Karel Randák: O čem psát?
10. října 2016
Difficult to tell where to begin: So many important things have happened in the past two weeks and many of them invite interesting comments. From the vantage point of the Anticorruption Endowment (NFPK) and its mission, it was interesting to watch the sudden ideological about-face, performed by Mr. Blažek, head of the parliamentary commission investigating the reorganization of Czech Police. This righteous character obviously made no attempt to study the GIBS document, also released on the NFPK website. Had he done so, he could not have instantly insinuate to the media, and the general public by their courtesy, that Police President Tuhý had fallen victim to harassment on the part of Plzeň public prosecutors and subversive elements within the police ranks. It clearly follows from the document that the police president, this “uniform hanger”, not only did not shy from lying to GIBS investigators, but indeed also attempted, in spite of incontrovertible evidence, to implicate his underage son and ex-wife in the affair. I cannot think of a more incriminating piece of evidence about Mr. Tuhý’s lack of integrity. It seems, however, that nothing can derail Interior Minister Chovanec, who did not shy away from ripping off texts by a Přelouč high school graduate for his bachelor thesis, from throwing his weight in support of the bemedalled sort of policeman. Indeed birds of a feather flock together.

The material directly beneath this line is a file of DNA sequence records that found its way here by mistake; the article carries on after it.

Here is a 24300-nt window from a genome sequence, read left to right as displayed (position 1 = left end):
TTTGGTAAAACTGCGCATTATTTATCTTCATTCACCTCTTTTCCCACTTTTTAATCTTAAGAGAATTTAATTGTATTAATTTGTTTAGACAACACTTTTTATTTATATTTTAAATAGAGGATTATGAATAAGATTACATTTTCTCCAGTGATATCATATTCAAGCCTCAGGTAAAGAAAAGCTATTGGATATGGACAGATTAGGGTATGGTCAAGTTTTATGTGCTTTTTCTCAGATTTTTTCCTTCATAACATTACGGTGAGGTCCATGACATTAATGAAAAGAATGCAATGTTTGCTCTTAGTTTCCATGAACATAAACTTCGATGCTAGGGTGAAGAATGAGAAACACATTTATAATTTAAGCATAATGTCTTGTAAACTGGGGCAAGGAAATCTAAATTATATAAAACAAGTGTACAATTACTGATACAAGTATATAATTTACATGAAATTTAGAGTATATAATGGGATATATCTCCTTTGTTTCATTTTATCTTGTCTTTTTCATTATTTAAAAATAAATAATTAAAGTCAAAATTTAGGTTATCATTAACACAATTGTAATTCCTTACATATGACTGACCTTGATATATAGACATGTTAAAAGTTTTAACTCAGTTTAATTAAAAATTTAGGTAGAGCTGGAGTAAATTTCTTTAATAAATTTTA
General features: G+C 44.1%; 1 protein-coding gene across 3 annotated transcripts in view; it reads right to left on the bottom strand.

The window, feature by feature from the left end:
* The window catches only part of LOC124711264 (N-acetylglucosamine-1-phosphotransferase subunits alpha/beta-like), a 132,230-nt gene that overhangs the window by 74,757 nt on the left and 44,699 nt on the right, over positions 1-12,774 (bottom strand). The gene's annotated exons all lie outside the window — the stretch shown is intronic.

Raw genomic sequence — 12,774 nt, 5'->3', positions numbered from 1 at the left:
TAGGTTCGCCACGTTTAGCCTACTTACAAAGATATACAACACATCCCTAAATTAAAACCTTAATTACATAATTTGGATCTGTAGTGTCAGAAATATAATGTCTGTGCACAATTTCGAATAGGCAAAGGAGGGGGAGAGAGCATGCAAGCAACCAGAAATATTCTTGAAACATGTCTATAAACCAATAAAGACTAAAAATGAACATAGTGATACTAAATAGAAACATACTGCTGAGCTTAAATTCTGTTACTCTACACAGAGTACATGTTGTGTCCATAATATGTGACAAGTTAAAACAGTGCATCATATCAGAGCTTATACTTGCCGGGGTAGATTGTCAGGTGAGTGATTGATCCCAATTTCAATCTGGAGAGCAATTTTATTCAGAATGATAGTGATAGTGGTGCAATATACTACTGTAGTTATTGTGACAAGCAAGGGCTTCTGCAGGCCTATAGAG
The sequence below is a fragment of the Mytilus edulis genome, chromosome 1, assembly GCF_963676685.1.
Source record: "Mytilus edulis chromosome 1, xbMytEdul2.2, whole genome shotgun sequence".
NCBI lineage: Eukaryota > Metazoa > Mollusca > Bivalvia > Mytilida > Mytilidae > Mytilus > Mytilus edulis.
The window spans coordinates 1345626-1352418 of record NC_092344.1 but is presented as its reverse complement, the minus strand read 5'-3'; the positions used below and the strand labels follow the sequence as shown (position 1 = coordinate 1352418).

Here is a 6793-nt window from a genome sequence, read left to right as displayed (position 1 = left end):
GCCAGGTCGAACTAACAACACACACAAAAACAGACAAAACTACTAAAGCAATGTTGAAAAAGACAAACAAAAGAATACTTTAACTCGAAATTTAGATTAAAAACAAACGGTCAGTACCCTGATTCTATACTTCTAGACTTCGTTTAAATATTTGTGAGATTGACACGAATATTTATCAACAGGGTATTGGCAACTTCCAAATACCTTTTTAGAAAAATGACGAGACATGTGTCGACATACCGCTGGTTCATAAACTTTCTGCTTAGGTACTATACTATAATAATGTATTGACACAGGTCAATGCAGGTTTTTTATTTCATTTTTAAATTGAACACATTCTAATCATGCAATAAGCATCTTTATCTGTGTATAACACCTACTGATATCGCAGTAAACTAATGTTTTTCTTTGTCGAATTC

It is equally intriguing to see how lightheartedly many journalists jumped on the bandwagon offered by the Police Presidency and the Ministry of the Interior. Could anyone expect these highly untrustworthy institutions to act differently? It should be the interest of the press to first ascertain the actual state of affairs and only then to report it to the public. However, modern-day investigative journalism limits itself to conveying the views of one party or the other, without an ambition to assume an impartial attitude for fear of the consequences. Too bad, as such an approach makes one assume that the media act like the lackeys of various power-wielding formations.
On a more optimistic note in conclusion: ex-minister Drábek’s erstwhile deputy Vladimír Šiška was sentenced to six years and a 282 million-crown fine, pending appeal, for manipulating a system of welfare allowance payments at the Ministry of Labour and Social Affairs. Of course nobody will ever see his money again, but still, a jail sentence could be a memento for all would-be Šiškas. Even better news is that Prague public prosecutor Dagmar Máchová was detained and accused by the police. This interesting figure was responsible in the past for a series of truly original rulings, clearly inspired by the urge to prosecute selected individuals, while protecting a chosen few from criminal proceedings. It is to be expected that in this particular case, investigators could make surprise revelations, if they are allowed to act properly. Threads lead high and billions of crowns are in the game.
P.S.: Did you know that the Hranice Abyss is the world’s deepest underwater cave in the world? That’s the most interesting thing to write about today.
Karel Randák - member of the NFPK Board of Trustees